Velvetleaf (Abutilon theophrasti)
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Velvetleaf, a summer annual broadleaf plant, is a problematic weed for many crops in the United States, particularly where cotton, corn, or soybeans are major crops. It was introduced to North America from southern Asia in the mid-1700s as a potential fiber crop. In California, it is found in the southwestern region and the Central Valley, especially in the Sacramento Valley to an elevation of 330 feet (100 m). It is also found in irrigated areas of the desert regions. Velvetleaf can also grow in urban environments and other irrigated disturbed areas. Because of velvetleaf’s tall growth, it can severely reduce light penetration to crop plants. It also harbors several diseases and pests of corn, cotton, soybeans, and other crops. Seeds can remain viable in soil for 50 years. If infestations are allowed to persist and produce seed, this weed can be troublesome.
Orchards, vineyards, crop fields—especially agronomic and nursery crops, gardens, roadsides, and other disturbed areas.
Cotyledons (seed leaves) usually differ slightly in shape—one roundish and the other slightly heart shaped. Both are covered with soft, tiny, simple hairs. The cotyledons are about 1/3 to 1/2 of an inch (7–12 mm) long and about as wide, and often have slightly indented tips. Cotyledon stalks are long and covered densely with two kinds of hair: short, simple hairs and star-shaped hairs. The first true leaf is heart shaped with a rounded tip, and is slightly larger than the cotyledons. The next leaves are about 4/5 to 1-3/5 inches (2–4 cm) long and as wide and resemble leaves of the mature plant.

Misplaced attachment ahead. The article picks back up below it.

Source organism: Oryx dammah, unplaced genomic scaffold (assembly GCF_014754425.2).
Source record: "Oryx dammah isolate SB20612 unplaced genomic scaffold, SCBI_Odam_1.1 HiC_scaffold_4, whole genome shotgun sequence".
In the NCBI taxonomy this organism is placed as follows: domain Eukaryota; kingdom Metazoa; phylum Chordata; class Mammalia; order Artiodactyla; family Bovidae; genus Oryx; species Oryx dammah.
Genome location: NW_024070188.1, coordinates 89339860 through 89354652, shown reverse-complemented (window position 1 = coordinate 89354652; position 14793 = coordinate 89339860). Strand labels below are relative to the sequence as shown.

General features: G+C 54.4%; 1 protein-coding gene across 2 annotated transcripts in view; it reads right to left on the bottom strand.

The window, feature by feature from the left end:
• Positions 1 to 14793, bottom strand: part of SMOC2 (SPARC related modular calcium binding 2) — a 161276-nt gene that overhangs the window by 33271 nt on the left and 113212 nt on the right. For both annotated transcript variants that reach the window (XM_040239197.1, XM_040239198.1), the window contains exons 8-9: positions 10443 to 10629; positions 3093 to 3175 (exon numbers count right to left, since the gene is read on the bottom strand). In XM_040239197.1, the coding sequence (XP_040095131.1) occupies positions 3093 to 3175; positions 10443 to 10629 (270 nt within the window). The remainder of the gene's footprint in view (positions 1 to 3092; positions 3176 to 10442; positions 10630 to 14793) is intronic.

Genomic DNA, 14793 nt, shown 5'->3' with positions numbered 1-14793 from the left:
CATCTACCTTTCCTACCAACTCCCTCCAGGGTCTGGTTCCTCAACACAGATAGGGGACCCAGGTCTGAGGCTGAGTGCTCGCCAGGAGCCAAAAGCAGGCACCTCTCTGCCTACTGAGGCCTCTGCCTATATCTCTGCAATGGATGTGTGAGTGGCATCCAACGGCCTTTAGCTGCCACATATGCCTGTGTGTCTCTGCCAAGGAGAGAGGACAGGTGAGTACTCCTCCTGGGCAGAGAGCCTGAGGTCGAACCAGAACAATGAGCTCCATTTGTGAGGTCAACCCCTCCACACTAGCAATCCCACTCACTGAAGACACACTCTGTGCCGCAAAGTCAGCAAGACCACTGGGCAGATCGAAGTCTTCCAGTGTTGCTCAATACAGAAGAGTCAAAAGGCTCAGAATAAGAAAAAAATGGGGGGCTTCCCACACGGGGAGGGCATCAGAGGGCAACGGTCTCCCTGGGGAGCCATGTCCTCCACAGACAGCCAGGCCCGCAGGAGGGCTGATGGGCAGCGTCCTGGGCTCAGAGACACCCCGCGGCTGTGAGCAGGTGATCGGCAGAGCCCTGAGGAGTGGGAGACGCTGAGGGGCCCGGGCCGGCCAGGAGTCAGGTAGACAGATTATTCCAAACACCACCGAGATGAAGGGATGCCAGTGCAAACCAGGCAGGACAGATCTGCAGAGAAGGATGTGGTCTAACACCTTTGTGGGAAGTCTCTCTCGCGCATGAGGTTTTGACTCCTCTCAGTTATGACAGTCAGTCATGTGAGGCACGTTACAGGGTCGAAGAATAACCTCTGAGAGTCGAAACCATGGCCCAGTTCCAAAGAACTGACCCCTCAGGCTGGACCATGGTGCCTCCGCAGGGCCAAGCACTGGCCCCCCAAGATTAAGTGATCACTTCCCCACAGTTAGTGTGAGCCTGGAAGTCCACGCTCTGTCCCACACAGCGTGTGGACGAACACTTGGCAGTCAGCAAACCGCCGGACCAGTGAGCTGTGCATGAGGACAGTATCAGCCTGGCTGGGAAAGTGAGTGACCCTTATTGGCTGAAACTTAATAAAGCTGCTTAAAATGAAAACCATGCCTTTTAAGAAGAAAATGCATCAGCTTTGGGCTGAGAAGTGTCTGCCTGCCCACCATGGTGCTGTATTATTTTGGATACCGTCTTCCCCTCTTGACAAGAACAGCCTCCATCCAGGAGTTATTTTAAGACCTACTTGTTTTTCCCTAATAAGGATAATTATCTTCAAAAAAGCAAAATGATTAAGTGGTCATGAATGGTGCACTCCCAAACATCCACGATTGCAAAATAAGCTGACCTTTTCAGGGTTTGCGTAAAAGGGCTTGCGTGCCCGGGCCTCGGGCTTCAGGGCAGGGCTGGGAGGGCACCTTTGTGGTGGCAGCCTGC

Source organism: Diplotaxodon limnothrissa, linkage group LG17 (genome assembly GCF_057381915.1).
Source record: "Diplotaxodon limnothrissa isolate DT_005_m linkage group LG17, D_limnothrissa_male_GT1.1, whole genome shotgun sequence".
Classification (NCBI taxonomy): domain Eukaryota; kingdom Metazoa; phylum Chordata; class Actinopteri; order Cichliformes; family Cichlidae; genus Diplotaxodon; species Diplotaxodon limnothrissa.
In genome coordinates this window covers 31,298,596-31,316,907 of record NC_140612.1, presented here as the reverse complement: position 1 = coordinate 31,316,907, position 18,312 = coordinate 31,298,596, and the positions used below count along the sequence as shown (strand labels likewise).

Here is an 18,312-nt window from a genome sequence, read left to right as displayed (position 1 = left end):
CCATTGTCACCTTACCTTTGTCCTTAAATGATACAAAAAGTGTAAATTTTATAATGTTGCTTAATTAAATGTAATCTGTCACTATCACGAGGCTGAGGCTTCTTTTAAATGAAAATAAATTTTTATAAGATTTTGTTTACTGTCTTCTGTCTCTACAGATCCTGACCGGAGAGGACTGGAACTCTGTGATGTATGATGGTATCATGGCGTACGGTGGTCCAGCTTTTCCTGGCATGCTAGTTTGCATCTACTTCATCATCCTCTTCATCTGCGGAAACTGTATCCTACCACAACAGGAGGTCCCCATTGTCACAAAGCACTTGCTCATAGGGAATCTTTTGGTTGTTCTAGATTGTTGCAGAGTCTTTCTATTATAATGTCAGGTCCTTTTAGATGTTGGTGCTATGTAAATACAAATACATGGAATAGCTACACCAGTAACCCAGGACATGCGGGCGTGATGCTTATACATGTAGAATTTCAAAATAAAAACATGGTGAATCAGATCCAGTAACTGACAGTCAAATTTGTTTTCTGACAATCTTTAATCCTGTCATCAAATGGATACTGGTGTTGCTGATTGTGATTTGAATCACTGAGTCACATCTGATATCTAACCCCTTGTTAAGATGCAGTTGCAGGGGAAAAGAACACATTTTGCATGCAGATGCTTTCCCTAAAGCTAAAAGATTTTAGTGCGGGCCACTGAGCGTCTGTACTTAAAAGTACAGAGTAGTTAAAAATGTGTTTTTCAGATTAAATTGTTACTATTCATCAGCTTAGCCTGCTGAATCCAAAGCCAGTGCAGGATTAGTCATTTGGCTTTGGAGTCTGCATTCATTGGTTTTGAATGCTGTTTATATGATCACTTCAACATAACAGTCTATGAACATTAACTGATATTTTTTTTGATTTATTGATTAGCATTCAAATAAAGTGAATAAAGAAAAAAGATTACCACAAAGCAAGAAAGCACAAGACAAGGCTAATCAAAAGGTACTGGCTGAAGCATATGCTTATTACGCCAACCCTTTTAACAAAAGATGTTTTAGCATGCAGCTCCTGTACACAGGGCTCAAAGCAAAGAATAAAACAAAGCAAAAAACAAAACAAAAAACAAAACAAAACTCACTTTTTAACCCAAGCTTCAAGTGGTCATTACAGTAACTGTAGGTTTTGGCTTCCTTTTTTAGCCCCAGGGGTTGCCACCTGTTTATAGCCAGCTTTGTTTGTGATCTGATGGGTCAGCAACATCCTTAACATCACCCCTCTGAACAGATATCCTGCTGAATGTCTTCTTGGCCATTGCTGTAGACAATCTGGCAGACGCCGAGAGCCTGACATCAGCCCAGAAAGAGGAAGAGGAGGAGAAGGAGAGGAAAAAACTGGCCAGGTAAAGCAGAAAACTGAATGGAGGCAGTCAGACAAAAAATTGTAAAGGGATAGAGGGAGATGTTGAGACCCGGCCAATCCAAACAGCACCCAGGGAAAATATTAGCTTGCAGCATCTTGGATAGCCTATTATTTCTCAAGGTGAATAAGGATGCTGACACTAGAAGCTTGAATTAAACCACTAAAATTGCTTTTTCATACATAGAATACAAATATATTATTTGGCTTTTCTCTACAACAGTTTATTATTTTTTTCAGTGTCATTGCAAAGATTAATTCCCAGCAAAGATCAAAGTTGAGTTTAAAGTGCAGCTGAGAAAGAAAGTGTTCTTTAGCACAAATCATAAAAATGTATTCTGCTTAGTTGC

Velvetleaf stands erect and has large, velvety heart-shaped leaves with pointy tips. Stems are coarse and grow to 5 feet (1.5 m) tall or more. Leaves are densely covered with short, soft, simple hairs and star-shaped hairs, have long stalks that are about 4 to 8 inches (10–20 cm) long, and are alternate to one another along the stem. Plants have a distinct odor when crushed.
Flowers bloom from July through August. They are 2/5 to 1 inch (1–2.5 cm) in diameter, have five yellow petals that are fused at the base, are stalked, and found singly or in clusters where the leaf stalk meets the stem.
The fruit is a capsule (similar to a pod) that consists of a cuplike ring formed by 12 to 15 woody segments and is roughly 1 inch (2.5 cm) in diameter. The segments remain intact at maturity and each segment releases 1-3 seeds through a vertical slit on the outer face of the capsule.
Seeds range from kidney shaped to almost triangular, have a notch, are flattened, and about 1/12 to 1/8 of an inch (2–3 mm) in length. They are purplish brown, brown, or black and either smooth or have tiny star-shaped hairs.
Reproduces by seed.